titleAlthough the Missouri Ozarks are not part of Missouri in which I grew up, I am well acquainted with southwest area of the state through family visits. (I am from the other part of the state -- Southeast Missouri.)
 
Now Woodrell is gaining a bit more recognition for his work -- and deservedly so.
 
The film Winter's Bone, based on his novel of the same title, is now in wide release. Winter's Bone earned the 2010 Sundance Grand Jury Prize and has been highly praised for its authentic characters and setting. It is the story of modern poverty, the affects of methamphetamine on the community, and three siblings trying to survive.
 
title
 
And Woodrell's novels are being reprinted by Busted Flush Press.  
 
Tomato Red (originally published in 1998) is in the stores now with an original foreword by Edgar Award-winning crime writer Megan Abbott (Bury Me Deep) 
 
The Death of Sweet Mister (originally published in 2001, and a personal favorite of mine) comes out in March 2011 with an original foreword by New York Times best-seller Dennis Lehane (Mystic River, Shutter Island).
 
I am delighted to know that Woodrell's work are being reprinted.
Saturday, 31 July 2010 03:07
I had hoped -- and I admit this was a futile hope -- that Hollywood might decide not to redo The Girl With the Dragon Tattoo movies based on Stieg Larsson's very fine novels.

titleAfter all, the Swedish movies based on these novels have set a high standard already. I can't imagine any actress bringing as much depth and nuance to the role of goth, girl hacker Lisbeth Salander as Noomi Rapace. This Swedish actress is just one reason why the movies based on Larsson's novels have been so good. The third Swedish movie, The Girl Who Kicked The Hornets' Nest, is set to be released in December 2010.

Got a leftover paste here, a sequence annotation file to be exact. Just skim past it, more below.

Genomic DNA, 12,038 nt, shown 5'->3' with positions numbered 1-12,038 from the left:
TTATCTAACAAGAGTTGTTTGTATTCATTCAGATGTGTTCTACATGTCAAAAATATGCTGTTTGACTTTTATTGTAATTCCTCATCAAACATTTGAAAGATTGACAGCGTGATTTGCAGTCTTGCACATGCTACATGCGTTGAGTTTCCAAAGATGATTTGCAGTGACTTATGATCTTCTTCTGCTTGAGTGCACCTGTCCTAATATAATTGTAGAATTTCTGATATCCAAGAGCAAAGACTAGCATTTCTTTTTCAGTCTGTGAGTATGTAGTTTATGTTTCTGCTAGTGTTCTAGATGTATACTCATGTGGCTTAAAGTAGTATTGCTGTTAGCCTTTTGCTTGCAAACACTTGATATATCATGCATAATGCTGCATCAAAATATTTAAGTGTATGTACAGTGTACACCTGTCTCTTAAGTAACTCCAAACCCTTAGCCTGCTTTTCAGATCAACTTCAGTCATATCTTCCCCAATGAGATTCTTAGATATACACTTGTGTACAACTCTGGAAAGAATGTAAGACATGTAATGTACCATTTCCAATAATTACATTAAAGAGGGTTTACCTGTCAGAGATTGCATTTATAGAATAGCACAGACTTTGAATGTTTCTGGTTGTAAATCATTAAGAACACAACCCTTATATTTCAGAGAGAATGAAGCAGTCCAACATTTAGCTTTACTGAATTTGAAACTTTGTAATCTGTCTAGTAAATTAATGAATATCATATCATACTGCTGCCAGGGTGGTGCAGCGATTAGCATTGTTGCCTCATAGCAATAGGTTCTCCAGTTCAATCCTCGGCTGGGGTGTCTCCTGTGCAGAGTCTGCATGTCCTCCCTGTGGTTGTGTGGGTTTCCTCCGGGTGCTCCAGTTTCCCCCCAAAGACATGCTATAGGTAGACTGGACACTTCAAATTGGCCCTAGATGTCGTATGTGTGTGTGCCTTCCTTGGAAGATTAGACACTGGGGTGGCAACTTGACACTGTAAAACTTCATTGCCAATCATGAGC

The other reason is Michael Nyqvist, above left, as journalist Mikael Blomkvist. Nyqvist has brought a thoughtful approach to this role.
 
But it appears that Hollywood is bound and determined to remake the movies with "known" actors.
 
But maybe I will be all right with who will be cast as Mikael Blomkvist.
 
titleThat would be British actor Daniel Craig. Yep, the newest James Bond. 007. License to thrill.

I think I could live with Daniel Craig, left, in this role. Actually, I can live with Daniel Craig in just about any role.
 
And director David Fincher also is an inspired choice. The director of The Curious Case of Benjamin Button also has shown he gets dark themes with his movies Zodiac, Panic Room, Fight Club and Seven. Fincher's version of The Girl With the Dragon Tattoo is being planned for December 2011.

While Daniel Craig will no doubt do just fine in the remake of The Girl With the Dragon Tattoo, I don't have as high hopes for the actresses who are being considered: Ellen Page, Mia Wasikowska, Emily Browning, Sara Snook, Rooney Mara and Sophie Lowe. Fine actress, but no Noomi Rapace.
 
The latest word indicates the producers are leaning toward an unknown actress, which would probably be the best choice of all. 
 
 
I had hoped -- and I admit this was a futile hope -- that Hollywood might decide not to redo The Girl With the Dragon Tattoo movies based on Stieg Larsson's very fine novels.

titleAfter all, the Swedish movies based on these novels have set a high standard already. I can't imagine any actress bringing as much depth and nuance to the role of goth, girl hacker Lisbeth Salander as Noomi Rapace. This Swedish actress is just one reason why the movies based on Larsson's novels have been so good. The third Swedish movie, The Girl Who Kicked The Hornets' Nest, is set to be released in December 2010. 

The other reason is Michael Nyqvist, above left, as journalist Mikael Blomkvist. Nyqvist has brought a thoughtful approach to this role.
 
But it appears that Hollywood is bound and determined to remake the movies with "known" actors.
 
But maybe I will be all right with who will be cast as Mikael Blomkvist.
 
titleThat would be British actor Daniel Craig. Yep, the newest James Bond. 007. License to thrill.

I think I could live with Daniel Craig, left, in this role. Actually, I can live with Daniel Craig in just about any role.
 
And director David Fincher also is an inspired choice. The director of The Curious Case of Benjamin Button also has shown he gets dark themes with his movies Zodiac, Panic Room, Fight Club and Seven. Fincher's version of The Girl With the Dragon Tattoo is being planned for December 2011.

While Daniel Craig will no doubt do just fine in the remake of The Girl With the Dragon Tattoo, I don't have as high hopes for the actresses who are being considered: Ellen Page, Mia Wasikowska, Emily Browning, Sara Snook, Rooney Mara and Sophie Lowe. Fine actress, but no Noomi Rapace.
 
The latest word indicates the producers are leaning toward an unknown actress, which would probably be the best choice of all.